This allegory was given more support by the fact that the rest of the story fitted it so well. In the years before Baum wrote the novel, Jacob Coxey led an army of the unemployed to Washington to ask for paper money. The men that accompanied Coxey can also be read into the story of the Wizard of Oz. The Tinman represents the worker left unemployed and dehumanised by the long recession and the Strawman represents the farmer unable to work his land. Collectively, when they join Dorothy, they become Coxey’s Army – marching on Washington to ask for a new form of money. The wizard’s magic, in other words, is supported by nothing but self-belief and it this ‘gift’ that he gives to the Scarecrow and the Tinman. It is also in this sense, then, the Wizard functions as an allegory for money itself, because it exists only through belief.
So within this most famous of books in American literature is an allegory about money that historians and economists have been using for a long time. But what’s interesting is that they haven’t been able to agree whether the story is supporting populism or critiquing populism – what is Baum doing with it?
We can think about this question if we ask what else Baum is really telling us about how money works in this story. We need to ask not only what kind of money (gold, silver, or paper) but what money itself is for. And this opens us to an even more interesting history for this familiar children’s story.
Who was Lyman Frank Baum?
In the year 1900, Baum wrote another book ‘The Art of Decorating Dry Goods Windows and Interiors’.
As an optimistic entrepreneur of his expansionist time, Baum had worked as a travelling actor, playwright, set designer, and journalist, but he discovered a passion for display designing the windows for his own shop, Baum’s Bazaar, in Aberdeen, South Dakota. This was a fancy goods shop in the middle of the worst depression America had ever known. Nobody could buy the things that Baum was offering so he gave his customers credit. And did they pay him back? No, they didn’t: the records show that when the shop went bust Baum had over 20 creditors on his books.
This credit was never repaid because such ‘open book’ credit, as it was called, is notoriously unreliable in the 1890s. Baum had no way of assessing the creditworthiness of his customers. Baum had no way of sharing information about his customers. Baum had no way of sharing the risk that lending this money involved or of getting the money back if the loan went bad. After the business folded Baum moved with his family to Chicago and this is where he wrote The Wizard of Oz.
It is possible to read the story not simply through the bimetal debates but through Baum’s experiences in the 1890s. It was a particular kind of economy, the consumer economy of the luxury goods store that relied on more secure forms of consumer credit, that also lay behind the fantasy of The Wizard of Oz.
What does the Emerald City represent?
Whilst Baum lived in Chicago the city hosted the 1893 World Fair. We know that Baum, and Walter Denslow the illustrator of the original story, were very influenced by the World Fair and visited it frequently. It seems quite likely that he got the idea for both his own shop and for the Emerald City from the palaces of fancy goods that were being exhibited in the Fair. Indeed, his own letters suggest that he had wanted his own shop to look like this as well - just on a smaller scale!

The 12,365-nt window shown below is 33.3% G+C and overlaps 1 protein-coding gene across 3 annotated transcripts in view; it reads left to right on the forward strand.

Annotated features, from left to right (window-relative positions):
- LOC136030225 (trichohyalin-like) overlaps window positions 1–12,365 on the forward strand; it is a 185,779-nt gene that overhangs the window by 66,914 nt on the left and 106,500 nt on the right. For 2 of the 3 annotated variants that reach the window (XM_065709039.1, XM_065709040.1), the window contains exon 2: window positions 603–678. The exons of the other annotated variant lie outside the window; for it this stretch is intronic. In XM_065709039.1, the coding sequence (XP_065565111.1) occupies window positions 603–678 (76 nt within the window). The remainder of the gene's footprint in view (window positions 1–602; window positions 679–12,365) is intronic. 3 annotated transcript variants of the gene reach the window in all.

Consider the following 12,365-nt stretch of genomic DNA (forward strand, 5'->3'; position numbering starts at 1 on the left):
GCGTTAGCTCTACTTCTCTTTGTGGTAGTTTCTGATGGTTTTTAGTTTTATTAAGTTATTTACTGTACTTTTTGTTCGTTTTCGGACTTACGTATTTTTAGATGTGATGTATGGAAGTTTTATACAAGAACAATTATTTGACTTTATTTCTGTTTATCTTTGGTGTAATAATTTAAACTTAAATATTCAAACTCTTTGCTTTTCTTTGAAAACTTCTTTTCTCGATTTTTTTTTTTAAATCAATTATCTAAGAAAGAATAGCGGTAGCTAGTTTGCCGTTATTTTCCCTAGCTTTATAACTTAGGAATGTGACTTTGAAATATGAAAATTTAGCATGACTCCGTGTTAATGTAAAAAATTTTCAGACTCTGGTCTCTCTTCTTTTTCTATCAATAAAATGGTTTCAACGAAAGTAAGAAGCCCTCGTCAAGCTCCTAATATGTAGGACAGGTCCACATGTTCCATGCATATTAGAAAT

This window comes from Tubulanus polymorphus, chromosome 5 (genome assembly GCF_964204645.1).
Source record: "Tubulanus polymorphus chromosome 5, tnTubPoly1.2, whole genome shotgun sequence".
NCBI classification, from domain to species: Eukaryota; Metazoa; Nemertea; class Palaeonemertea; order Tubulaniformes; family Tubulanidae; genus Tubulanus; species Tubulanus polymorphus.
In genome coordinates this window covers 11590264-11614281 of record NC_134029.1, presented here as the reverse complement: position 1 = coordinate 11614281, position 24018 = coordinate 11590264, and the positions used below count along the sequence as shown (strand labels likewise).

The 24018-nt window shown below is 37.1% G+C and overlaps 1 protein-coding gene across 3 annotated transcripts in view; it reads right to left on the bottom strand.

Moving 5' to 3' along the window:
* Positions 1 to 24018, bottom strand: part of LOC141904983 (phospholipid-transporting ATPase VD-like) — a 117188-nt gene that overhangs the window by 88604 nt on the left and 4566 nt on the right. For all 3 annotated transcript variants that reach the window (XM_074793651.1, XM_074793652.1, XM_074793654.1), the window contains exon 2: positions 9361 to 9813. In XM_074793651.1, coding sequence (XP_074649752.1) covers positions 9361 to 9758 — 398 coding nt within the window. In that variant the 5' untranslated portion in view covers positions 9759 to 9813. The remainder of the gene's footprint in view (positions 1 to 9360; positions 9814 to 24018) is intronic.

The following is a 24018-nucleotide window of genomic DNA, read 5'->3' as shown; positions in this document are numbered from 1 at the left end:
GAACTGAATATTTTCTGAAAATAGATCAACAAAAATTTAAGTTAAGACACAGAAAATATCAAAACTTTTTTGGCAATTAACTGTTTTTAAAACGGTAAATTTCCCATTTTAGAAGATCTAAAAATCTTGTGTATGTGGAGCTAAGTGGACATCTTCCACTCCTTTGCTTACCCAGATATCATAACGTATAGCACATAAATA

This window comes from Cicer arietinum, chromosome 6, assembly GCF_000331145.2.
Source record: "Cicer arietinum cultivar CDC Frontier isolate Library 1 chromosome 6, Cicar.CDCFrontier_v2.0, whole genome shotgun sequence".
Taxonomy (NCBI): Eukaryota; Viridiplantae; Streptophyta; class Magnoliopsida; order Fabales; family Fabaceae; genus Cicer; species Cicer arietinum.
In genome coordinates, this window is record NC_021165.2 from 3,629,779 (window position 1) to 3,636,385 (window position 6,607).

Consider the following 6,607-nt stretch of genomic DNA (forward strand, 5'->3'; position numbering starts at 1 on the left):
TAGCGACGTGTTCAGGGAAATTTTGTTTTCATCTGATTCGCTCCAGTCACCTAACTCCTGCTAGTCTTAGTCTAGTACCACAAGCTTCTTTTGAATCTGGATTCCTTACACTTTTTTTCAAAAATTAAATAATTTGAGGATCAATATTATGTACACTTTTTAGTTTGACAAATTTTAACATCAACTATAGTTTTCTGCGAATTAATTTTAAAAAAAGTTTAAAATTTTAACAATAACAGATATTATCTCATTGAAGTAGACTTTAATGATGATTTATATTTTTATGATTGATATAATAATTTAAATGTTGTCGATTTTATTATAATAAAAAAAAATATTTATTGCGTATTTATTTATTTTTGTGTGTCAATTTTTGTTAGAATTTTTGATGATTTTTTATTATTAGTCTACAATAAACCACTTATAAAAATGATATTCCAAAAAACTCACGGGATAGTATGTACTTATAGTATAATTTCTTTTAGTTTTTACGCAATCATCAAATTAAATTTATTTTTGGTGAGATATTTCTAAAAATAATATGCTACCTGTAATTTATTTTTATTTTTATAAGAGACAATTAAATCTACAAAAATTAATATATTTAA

What’s so interesting about the Wizard’s Emerald City in Baum’s novella is that not only is it green but that it, unlike the Land of Oz that Dorothy first arrives in, does contain money. In Baum’s novella one of the first things she notes are the people who are buying green lemonade with green pennies. We can think about the money in the Emerald City, I want to suggest, and argue that Baum wasn’t simply advocating paper money in this story, the greenbacks that Jacob Coxey had marched to Washington to demand, but the possibility of the consumer credit that his own shop had failed for want of. When Baum gives us the Emerald City, in other words, he is giving us all the pleasures of consumerism, of perfumed sheets and of ornate dresses, and the credit that they rely on.
There is a very neat historical story that supports this. The person selling the actual lemonade in the real world fair, Aaron Nusbaum, used the money to buy Sears Roebuck – which became the main producer of instalment credit in early 20th America. In fact, the credit extended by Sears Roebuck catalogue allowed the rural population to participate in the rapidly expanding consumer economy of the 1890s. It succeeded, in other words, precisely where Baum had failed. What we can see behind Baum’s story is a history not only of gold and silver but a history of consumer credit: the money that shops themselves had started to create in the opening years of the twentieth century and that enabled the emergence of the consumer economy.
Why teach money through The Wizard of Oz?
Teaching money through The Wizard of Oz allows us to do lots of things. It allows us to think about the invention of money – that money didn’t always look the way it looks now and has taken different and contested forms. We can also begin to realise that the money that we have now is political in some way – that it serves some interests more than others.
It also allows us to think about how paper money works – if the wizard’s moment of belief is about the fact that paper money exists through trust. We all know it’s only made of paper or cotton or polymer but we act like it’s gold – in the same way that the scarecrow knows that the brains that the wizard gives him aren’t real but he wants to believe that they are so he does.
Finally, it also allows us to think about what money is for. The money in The Wizard of Oz is about a growing economy – is about consumerism (this is also true of the film, of course, which was made in 1939 and has been read as a response to the depression – for the filmmakers the wizard was Roosevelt and the city the New Deal where everything can be given). The film can also be taught as a way of thinking about what it is that we need to make us happy.
© University of Southampton, 2019